How to Protect Your Credit During the Target Breach

How to Protect Your Credit During the Target Breach
David Andrew
By: David Andrew
Posted: January 7, 2014's popular "How-To" series is for those who seek to improve, rebuild or better understand their subprime credit rating.

This holiday season, shoppers got a bit of a wake-up call.

Hackers managed to break into the credit databases of Target and stole the credit and debit card records of millions of shoppers.

There are a few important lessons to take from this situation that you should keep in mind, especially if you think you may have been affected by the Target breach.

1. Regularly review your account statements.

The Target breach shows your credit information can be stolen at anytime.

As a result, you should be regularly keeping an eye on your credit and debit card statements to make sure there are not any problems.

With the Internet, you can instantly log into your accounts and see whether there are any fraudulent purchases. It’s a good idea to check your statements every week.

If you wait until you get your monthly paper statement, it gives thieves too much time to cause trouble. 

2. Report fraud immediately.

If you notice fraudulent purchases on your accounts, you should call up your bank or your credit card company immediately and report the problem.

This is because the liability protection on your accounts ends after a certain amount of time, usually after 60 days. If you do not report fraudulent purchases by then, you might need to cover the cost yourself.

3. Check your credit report for fraudulent accounts. 

The Target identity thieves primarily focused on stealing the card information from shoppers so they could make purchases.

However, other hackers look to steal your personal financial information like your Social Security number so they can open new accounts under your name.

To make sure you don’t have your identity stolen, you should order a copy of your credit report at least once a year.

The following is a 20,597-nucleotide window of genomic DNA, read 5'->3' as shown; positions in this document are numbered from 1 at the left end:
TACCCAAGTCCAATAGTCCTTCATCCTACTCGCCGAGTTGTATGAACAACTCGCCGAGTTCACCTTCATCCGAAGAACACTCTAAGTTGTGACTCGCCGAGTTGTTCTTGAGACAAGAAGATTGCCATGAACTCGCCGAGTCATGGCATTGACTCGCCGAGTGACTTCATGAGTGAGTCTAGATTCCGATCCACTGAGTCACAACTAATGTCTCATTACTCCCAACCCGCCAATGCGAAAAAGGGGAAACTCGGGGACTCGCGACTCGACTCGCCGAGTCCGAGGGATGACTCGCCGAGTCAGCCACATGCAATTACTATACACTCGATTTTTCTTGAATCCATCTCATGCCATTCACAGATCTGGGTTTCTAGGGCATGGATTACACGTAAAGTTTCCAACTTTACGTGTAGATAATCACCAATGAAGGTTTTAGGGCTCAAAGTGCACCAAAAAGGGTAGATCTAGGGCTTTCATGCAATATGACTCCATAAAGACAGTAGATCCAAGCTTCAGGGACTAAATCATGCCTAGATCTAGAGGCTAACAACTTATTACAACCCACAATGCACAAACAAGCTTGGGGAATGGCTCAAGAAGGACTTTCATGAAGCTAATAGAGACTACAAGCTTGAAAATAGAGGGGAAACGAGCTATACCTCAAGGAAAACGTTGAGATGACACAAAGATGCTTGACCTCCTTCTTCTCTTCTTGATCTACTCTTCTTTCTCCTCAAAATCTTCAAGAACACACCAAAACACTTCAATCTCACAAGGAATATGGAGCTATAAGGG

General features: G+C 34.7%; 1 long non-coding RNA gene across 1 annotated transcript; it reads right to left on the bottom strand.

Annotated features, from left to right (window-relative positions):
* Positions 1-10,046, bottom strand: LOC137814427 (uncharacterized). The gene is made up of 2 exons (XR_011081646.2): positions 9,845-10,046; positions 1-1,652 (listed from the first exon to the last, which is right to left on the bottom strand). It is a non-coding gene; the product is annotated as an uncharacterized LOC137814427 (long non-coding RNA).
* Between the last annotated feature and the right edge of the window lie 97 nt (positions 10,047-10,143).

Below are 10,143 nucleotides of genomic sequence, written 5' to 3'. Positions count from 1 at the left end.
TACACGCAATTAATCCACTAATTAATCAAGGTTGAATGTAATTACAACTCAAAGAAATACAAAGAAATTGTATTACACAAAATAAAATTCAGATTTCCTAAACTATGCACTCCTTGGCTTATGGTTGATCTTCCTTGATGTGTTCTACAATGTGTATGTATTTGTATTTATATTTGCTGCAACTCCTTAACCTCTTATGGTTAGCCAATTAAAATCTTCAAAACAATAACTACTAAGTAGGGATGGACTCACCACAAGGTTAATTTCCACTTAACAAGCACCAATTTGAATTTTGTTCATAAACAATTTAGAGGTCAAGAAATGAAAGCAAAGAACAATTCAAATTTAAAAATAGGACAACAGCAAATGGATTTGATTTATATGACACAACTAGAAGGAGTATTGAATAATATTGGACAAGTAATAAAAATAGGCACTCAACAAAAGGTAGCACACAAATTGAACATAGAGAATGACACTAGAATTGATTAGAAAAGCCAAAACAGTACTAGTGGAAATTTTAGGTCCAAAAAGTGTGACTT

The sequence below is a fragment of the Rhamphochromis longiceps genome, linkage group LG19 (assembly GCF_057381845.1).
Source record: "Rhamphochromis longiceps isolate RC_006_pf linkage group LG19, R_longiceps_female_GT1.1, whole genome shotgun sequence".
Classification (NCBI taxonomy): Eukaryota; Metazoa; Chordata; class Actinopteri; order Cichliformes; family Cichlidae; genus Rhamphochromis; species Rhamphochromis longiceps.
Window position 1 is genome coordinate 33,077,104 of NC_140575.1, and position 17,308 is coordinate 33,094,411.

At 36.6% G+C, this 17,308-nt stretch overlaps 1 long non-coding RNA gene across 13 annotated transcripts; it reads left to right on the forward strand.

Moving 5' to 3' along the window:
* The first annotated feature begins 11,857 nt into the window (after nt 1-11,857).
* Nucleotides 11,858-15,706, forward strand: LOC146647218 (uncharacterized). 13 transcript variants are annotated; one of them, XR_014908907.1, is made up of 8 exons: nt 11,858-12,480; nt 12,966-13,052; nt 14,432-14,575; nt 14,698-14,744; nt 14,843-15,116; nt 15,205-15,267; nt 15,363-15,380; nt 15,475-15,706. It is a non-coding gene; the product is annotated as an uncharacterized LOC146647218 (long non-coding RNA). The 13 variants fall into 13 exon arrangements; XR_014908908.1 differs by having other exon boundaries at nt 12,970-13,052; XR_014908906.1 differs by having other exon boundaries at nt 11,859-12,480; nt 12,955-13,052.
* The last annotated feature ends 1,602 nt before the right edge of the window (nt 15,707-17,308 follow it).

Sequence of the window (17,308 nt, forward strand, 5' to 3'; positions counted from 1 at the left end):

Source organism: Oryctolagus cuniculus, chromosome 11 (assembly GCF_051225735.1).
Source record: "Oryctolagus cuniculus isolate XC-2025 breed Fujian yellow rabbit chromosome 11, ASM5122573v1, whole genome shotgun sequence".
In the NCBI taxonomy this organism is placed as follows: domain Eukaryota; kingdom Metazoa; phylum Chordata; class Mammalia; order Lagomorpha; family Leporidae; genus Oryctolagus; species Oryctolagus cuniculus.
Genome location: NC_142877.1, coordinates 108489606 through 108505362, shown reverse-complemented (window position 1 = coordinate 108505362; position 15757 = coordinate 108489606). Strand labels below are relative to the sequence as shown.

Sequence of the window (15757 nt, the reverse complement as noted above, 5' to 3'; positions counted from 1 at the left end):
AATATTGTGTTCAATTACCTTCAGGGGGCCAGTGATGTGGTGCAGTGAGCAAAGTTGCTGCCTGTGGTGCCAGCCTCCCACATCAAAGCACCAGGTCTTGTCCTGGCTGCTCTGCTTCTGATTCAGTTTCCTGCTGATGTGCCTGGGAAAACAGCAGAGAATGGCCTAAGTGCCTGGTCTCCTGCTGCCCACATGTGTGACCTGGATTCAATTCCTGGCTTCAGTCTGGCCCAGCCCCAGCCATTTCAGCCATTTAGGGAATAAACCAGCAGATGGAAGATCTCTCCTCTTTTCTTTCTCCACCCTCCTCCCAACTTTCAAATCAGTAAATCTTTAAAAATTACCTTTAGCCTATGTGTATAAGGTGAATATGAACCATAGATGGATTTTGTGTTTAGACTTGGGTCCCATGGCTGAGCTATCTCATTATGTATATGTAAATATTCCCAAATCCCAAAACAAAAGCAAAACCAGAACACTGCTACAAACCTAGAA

“Check through accounts under your

name and confirm you authorized them.”

4. Consider signing up for credit monitoring.

Target knows they let their customers down and one way they are looking to make amends is by offering to pay for credit monitoring.

Credit monitoring is a service when the rating agencies keep an eye on your credit report and report any suspicious activity to you, like a new large account opening up under your name. This helps you identify problems more quickly.

If you were a victim of the Target breach, you should take advantage of this free service. Even if you aren’t a Target victim, it might be a good investment to pay for this service to protect your credit.

5. Remember credit cards are safer than debit cards. 

At the end of the day, shoppers who used debit cards will most likely be hurt more by the Target breach than shoppers who used credit cards.

This is because credit cards offer better fraud protection. If you shop with a credit card and someone steals your account, you are typically liable for no more than $50.

Most credit cards will not charge you anything in the event of fraud.

With debit cards, if you do not report a stolen account within two days of the incident, you may need to cover up to $500 out of pocket.

If you used a debit card at Target, you need to be extra vigilant of your account for the next few months. This incident should also encourage you to start shopping with a credit card instead.

It is a shame events like the Target breach come up. Keep these pointers in mind so you’ll be safe even after a bad situation like this one.